.

Bye, Bye Borders Bookstore--Hello Possibility

Job loss is an unfortunate thing, but there really is a bright side to the Borders bankruptcy.

Another mega retailer has been brought down by rapid man-made economic climate change, and I couldn’t be happier.

Well, okay, that’s an exaggeration, I could be happier.

I feel bad for the numerous employees of that will be without jobs. I feel very bad about that, actually. It’s really difficult weather for job hunting.

The landscape is over-hunted; the oceans are overfished, and the movie set-style economy that had the whole country overspending and overborrowing has collapsed.

Jobs have migrated to other shores, with better resources and friendlier climates. Jobs are small and nimble things, mammalian when compared to the dinosaur size mega-corporations that eat too much and share too little. 

The jobs left not because we asked too much of employers, like most conservatives will argue, but because we didn’t ask enough. 

We let the mega fauna eat all the resources, while we retreated into fantasies of instant fame and fortune.

Just like a movie set, for most of the nineties and the oughts the country looked decked out, well-lit, and solid, but it was a facade.

We were living on a movie set--all of us--while large scale conglomerates became larger and greedier, outgrowing the avarice of any individual. And that’s the problem. We’re still trying to blame people like Rupert Murdoch, and Dick Cheney, and George W. Bush, when these are just bit players in a much larger drama.

And that drama is very, very old.

It’s the story of the accumulation of advantages. For a while competition is fierce, the playing field almost level. And then someone or something, usually propelled by chance, comes out ahead, and that lead produces greater advantages, and more wins, and greater losses for everyone else.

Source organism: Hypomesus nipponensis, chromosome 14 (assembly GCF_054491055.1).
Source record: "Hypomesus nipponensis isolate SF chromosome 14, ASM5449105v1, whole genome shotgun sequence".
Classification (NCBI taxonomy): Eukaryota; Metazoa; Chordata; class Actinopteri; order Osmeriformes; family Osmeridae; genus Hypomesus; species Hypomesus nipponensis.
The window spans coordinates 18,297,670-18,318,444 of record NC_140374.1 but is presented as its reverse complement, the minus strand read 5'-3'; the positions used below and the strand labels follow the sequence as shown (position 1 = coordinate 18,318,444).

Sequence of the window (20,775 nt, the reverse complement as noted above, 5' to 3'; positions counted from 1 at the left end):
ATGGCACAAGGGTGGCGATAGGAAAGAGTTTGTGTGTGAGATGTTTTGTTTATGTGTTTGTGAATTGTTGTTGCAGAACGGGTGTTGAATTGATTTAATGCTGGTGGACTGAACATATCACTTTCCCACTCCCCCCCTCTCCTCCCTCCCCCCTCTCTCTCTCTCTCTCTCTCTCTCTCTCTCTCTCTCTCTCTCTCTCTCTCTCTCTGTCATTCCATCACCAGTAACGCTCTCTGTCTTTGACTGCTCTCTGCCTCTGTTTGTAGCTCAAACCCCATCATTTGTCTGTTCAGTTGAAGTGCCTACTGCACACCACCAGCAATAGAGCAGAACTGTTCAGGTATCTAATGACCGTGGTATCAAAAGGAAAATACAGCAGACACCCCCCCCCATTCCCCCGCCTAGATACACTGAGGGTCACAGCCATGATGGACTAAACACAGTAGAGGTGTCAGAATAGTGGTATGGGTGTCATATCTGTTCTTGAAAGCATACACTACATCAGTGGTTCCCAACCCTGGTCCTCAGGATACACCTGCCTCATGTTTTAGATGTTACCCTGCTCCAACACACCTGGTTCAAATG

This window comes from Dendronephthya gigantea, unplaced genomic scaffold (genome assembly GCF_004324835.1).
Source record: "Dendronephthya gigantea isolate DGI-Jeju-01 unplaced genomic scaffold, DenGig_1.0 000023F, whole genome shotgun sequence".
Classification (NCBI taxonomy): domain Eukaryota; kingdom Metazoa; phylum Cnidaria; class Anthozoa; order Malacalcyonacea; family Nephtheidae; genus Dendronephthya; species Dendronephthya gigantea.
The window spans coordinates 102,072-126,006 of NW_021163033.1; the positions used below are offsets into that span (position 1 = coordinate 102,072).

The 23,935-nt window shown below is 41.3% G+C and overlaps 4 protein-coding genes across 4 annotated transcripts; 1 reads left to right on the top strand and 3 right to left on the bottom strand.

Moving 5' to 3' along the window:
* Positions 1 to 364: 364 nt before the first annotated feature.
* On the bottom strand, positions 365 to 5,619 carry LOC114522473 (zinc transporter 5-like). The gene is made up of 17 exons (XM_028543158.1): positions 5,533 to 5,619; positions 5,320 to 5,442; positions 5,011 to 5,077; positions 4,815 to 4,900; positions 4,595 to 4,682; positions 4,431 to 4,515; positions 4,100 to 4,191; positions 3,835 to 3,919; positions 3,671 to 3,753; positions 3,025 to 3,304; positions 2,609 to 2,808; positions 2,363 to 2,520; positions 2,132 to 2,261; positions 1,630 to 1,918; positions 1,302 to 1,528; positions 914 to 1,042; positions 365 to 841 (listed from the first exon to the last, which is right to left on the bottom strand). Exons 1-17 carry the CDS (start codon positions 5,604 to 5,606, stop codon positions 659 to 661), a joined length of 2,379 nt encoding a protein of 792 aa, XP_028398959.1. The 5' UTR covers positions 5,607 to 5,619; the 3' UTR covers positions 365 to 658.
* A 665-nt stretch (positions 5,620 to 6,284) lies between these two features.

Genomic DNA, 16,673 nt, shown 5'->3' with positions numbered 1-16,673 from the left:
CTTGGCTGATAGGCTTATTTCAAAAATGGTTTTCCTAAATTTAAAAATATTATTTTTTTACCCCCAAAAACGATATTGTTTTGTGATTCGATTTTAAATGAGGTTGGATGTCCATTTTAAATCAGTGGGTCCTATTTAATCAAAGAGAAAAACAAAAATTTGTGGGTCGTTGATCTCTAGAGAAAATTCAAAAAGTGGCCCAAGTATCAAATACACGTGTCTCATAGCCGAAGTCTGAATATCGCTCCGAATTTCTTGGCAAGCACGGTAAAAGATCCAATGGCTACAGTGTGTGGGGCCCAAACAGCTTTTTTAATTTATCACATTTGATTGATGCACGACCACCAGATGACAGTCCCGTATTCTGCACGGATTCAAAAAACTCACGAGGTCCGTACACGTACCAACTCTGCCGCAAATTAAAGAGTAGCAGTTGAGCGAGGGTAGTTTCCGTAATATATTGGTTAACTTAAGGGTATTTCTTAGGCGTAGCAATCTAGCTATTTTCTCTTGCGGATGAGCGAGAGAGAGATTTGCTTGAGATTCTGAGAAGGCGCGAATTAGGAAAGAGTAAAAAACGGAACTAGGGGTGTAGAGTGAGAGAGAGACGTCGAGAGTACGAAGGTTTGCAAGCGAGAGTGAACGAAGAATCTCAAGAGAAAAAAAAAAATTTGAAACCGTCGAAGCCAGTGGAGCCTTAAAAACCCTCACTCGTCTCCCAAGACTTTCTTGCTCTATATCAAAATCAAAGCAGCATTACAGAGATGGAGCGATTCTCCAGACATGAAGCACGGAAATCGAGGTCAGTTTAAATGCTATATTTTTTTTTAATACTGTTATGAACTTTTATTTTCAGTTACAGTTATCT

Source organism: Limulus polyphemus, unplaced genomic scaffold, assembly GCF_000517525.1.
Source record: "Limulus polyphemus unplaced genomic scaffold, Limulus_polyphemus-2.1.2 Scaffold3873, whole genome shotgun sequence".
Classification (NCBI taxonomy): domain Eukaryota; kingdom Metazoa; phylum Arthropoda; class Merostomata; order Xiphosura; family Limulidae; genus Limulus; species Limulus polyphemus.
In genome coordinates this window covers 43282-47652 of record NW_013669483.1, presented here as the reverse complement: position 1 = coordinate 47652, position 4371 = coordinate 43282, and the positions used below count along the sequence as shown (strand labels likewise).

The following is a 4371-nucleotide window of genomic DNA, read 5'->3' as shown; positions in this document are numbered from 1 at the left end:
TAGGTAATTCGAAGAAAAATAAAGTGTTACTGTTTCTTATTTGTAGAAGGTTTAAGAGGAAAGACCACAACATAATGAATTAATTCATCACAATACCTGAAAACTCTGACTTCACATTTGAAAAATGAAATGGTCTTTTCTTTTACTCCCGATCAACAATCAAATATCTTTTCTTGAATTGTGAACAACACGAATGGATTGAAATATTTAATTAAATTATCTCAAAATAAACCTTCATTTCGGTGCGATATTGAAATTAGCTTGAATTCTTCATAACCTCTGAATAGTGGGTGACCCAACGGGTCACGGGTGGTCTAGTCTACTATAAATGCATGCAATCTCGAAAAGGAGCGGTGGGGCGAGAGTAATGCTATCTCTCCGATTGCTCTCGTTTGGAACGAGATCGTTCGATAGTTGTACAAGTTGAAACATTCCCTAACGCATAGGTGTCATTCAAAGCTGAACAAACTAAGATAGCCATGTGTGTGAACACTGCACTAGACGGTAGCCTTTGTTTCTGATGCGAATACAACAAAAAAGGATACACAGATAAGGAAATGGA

Pretty soon, the game isn’t a game anymore: it’s a rout. And the winners get greedier and greedier, and the losers have two choices: lose touch with reality and retreat into fantasy, or lose touch with civility and overturn the system.

It’s clear which way the United States is going: hello American Idol, goodbye American Dream.

In ecology there is a word for systems that have exhausted themselves: it’s called a tipping point.

On the other side is an irreversible slide into entropy.

A pretty glum picture I know, but I paint it in order to explain my glee that Borders has passed into extinction.

Mega bookstores are no different than any other mega-corporation. Just because they peddle books doesn’t mean they’re not in it for the money. Maybe if Borders is gone, Barnes & Noble will be next.

And if that happens, then in the compost that gathers afterwards, perhaps small independent sellers will shoot up out of the waste.

Perhaps in the death of these large booksellers, smaller and more nimble sellers will flourish, and bookstores will become various and beautiful again, rather than bloated and flat.

Oliver Yu July 20, 2011 at 07:34 PM
Oh I believe you - It just historically, Use Tax is often targeted at businesses. I never heard of the government in pursuit of normal average Americans as the costs involved are not practical. Besides...who actually pays use tax lol :P?
KC July 20, 2011 at 07:38 PM
In the past, no one, but now that the states need money they are going after every last cent, even if they have to pay a dime for every penny they get back. If I recall, for Amazon, if you did not buy any big ticket items (televisions, appliances, etc.) or over your entire span spent more than like $10k on taxable items, then you should be off the radar. Otherwise you may want to look up accountants for future reference.
Oliver Yu July 20, 2011 at 07:44 PM
Use Tax is honestly the last thing I am worried about the BOE. There are other more lucrative taxes to pursuit - like the sale of cannabis for example.
Kerry July 21, 2011 at 07:23 PM
With a lot less overhead, online retailers can sell cheaper and still make a profit. Of course you cant hold it in your hand. Anyone who checks out what they want a retail store then leaves and buys online is a cheapskate. Is it right to require a local store to collect tax and not require it for an online store? They are both retailers, you aren't buying wholesale. Our local governments depend on sales tax and with the current budget problems our governments are having you should be embarrassed to admit to cheating them out of it. So you use the local stores and the local city provided amenities and don't support them and brag about how smart you are. It is almost criminal if not at least stupid.
Kerry July 22, 2011 at 08:07 AM
Didn't mean that anyone was stupid, sorry.

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